Failure by Belize’s Gov’t causing Civil Aviation to lose momentum
the Reporter Sunday, 02 December 2007
Although substantial progress has been made in the area of airworthiness for Belize’s surging aircraft passenger service, the International Civil Aviation Organization (ICAO) has stopped short of giving its approval for international flights.
That is why Guatemala has barred further flights from Belize into Flores, a popular route for tourists who want to visit the great Maya ruins of Tikal.
Both Tropic Air and Maya Island Air are affected by the ban.
The last Executive Summary by ICAO notes that although individual airlines have made progress to enhance airworthiness and passenger safety, it is the Government of Belize which is lagging behind, by failing to pass legislation to regulate civil aviation in Belize. Regulations have no validity because there is no enabling legislation to support them.
The report notes that the draft Civil Aviation Act has not yet been approved. It notes also that the draft legislation does not clearly establish the powers, duties and functions of the Department of Civil Aviation and points out that the draft Act contradicts itself and does not clearly establish who will have authority to approve Civil Aviation Regulations.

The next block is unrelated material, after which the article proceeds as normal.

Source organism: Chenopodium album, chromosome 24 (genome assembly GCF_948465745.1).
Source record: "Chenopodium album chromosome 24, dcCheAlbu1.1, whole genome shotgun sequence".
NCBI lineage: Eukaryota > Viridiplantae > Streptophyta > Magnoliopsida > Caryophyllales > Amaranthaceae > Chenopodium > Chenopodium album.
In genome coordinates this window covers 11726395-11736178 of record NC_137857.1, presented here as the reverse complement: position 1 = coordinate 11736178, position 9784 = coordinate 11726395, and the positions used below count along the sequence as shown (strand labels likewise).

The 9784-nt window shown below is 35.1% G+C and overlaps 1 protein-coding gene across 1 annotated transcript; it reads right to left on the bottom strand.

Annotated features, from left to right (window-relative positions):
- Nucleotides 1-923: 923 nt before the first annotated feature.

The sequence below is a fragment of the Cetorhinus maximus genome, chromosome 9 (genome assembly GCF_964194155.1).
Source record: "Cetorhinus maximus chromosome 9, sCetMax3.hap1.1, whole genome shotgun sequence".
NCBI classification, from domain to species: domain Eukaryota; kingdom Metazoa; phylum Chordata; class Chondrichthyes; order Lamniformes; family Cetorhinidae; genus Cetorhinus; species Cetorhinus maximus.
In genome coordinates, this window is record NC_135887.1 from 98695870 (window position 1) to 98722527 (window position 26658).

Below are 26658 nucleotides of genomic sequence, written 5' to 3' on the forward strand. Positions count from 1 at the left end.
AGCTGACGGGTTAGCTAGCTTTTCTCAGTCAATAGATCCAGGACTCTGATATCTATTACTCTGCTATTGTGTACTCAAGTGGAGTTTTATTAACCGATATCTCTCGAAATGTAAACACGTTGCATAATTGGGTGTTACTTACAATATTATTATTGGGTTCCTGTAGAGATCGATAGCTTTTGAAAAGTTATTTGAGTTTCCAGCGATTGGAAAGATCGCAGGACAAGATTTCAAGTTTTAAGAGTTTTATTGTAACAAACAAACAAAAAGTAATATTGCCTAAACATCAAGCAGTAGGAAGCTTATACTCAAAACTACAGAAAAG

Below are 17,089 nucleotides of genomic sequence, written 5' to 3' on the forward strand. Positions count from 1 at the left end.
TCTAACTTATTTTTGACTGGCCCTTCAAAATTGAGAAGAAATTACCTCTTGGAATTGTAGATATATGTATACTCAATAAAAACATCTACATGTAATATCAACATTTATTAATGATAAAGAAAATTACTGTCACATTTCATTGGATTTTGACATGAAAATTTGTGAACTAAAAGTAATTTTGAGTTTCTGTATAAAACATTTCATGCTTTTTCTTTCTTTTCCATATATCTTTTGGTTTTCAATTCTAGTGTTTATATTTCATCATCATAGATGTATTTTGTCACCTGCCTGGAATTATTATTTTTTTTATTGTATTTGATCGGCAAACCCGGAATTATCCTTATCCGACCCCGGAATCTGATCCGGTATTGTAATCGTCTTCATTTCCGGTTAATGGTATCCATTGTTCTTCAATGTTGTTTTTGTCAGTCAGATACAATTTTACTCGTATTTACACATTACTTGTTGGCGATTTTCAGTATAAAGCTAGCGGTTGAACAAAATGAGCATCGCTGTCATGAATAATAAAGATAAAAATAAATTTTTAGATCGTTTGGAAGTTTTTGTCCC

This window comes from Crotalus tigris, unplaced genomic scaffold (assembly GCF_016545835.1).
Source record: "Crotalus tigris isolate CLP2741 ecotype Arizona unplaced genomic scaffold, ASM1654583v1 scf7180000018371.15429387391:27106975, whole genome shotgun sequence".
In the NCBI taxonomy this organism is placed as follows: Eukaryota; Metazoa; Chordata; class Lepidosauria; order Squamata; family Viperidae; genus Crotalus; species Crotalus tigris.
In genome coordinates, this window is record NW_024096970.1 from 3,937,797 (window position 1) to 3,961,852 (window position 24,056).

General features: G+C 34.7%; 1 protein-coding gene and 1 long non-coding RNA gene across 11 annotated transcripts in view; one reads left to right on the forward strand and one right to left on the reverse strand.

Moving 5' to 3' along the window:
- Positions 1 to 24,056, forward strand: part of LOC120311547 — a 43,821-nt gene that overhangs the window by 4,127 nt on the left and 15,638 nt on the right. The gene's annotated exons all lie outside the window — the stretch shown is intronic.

Furthermore it says the civil aviation regulations (which already exist) are “only a draft without legal validity”.
The report notes that although some improvements in the personnel licensing area have been achieved since 2001, air traffic controllers in Belize are not required to undergo a medical assessment. This is a flaw which is in direct contravention of the Air Navigation (Overseas Territories) Order of 1977.
The report notes that the Department of Civil Aviation is still underfunded by the government of Belize, and there are no certified air operators in Belize.
This “limits the ability of the Department to recruit, retain and train inspectors”, the ICAO says.